This City Runs on Real Estate
After decades of dedicating the September issue to New York, Interior Design is for the first time devoting a whole section to real estate. Sure, the city has long possessed beaux arts grandes dames and pioneering modernist towers. But for many years, while the Middle and Far East were building like crazy, it was quieter on the Big Apple front. Many of the best architects were busy far away from home. Not so today.
If one thing has become crystal-clear during the current boom, developers have come around to the value of good design. Observers point to Interior Design Hall of Fame member Richard Meier’s twin Greenwich Village apartment towers, completed in 2002, as a turning point. Until then, while Meier had designed museums from Los Angeles to Barcelona, Spain, not to mention government and commercial buildings in California and the Czech Republic, he’d never completed a ground-up structure in his hometown. So everyone in the real-estate world sat up and took notice. Developers are now turning to top local firms as well as superstars from abroad for buildings that are making singular contributions to the skyline.
Just consider SHoP Architects’s American Cooper Buildings, two copper-clad towers by the East River in Midtown that lean toward each other as if engaged in a tango. A connecting sky-bridge looks like an arm flung around a dance partner—kick it, baby. It’s not all about good looks, either. Sustainability has become the watchword for projects large and small. Of course, some firms have been attuned to these issues all along. But today, with LEED fully entrenched and evidence of green design’s health benefits mounting, a certification program called WELL hopes to do for interiors what LEED has done for architecture.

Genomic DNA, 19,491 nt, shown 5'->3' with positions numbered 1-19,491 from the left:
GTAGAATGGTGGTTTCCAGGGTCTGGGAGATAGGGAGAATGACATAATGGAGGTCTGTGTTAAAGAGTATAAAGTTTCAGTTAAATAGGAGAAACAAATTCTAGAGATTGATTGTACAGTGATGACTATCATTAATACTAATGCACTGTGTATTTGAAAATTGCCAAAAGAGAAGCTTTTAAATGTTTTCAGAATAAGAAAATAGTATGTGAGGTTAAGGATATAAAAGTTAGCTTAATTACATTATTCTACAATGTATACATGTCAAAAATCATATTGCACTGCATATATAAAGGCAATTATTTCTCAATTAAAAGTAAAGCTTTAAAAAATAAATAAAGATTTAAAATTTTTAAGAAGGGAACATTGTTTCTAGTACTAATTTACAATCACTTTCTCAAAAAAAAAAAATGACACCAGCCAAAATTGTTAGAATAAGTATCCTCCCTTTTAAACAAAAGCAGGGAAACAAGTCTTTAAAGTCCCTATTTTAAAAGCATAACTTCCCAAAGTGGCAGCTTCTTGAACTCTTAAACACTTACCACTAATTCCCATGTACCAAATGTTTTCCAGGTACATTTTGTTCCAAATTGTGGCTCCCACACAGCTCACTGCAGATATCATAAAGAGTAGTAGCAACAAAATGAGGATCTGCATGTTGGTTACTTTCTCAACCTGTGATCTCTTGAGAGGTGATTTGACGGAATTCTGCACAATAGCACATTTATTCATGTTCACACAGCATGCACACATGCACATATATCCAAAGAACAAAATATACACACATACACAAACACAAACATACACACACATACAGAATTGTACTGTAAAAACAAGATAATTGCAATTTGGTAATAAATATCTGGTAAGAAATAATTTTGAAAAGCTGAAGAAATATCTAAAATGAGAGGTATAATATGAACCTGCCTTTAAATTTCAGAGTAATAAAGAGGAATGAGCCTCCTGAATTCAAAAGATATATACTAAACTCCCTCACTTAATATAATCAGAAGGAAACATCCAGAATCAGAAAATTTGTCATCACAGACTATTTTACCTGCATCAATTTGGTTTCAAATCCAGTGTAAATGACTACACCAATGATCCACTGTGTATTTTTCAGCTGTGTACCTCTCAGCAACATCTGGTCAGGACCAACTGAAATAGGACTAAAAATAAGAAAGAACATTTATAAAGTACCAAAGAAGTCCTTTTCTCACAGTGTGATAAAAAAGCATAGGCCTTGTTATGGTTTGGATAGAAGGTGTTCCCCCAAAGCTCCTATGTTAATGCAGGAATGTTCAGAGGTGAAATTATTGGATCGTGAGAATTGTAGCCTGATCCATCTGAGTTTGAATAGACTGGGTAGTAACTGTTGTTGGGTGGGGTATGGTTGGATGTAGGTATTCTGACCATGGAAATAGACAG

Although many of the maneuvers that LEED and WELL require remain hidden to the buyer or renter’s eye, plants are very much in evidence. Terraces and rooftops have come alive with landscaped lounges, lovely to look at and linger on. Interiors are just as imaginative, as designers experiment with materials and showcase original art. In apartment buildings, lobbies are being reinvented as community hubs, and coworking areas are cropping up for the benefit of the freelance workforce. Amenities are ever more plentiful: billiard rooms, wine cellars, hammams… or all of the above.
Designers new to the development game seem to enjoy the change of pace. Brian Messana and Toby O’Rorke sat in on meetings for the Upper East Side building that Messana O’Rorke is helping convert from a rental to a condominium—and discovered a talent for marketing and branding. “Before this, we’d always done very personal, one-on-one residential projects, never multi-family residential,” Messana says. “But see? We’re already talking like developers.” And no marketing executive could have done a better job than the namesake principal of Andre Kikoski Architect, which is designing the interiors of Davis Brody Bond’s apartment building 1 Hudson Yards on the edge of Midtown. Leading a tour that began in the lobby, he pointed out wall panels made by pouring molten bronze over linen.
Then there’s always the possibility of impressing the family. Meyer Davis Studio’s Will Meyer was recently watching the U.S. Open on television with his children when a real-estate commercial flashed onto the screen. His kids turned to him and asked, “Dad, isn’t that the building you’re working on?”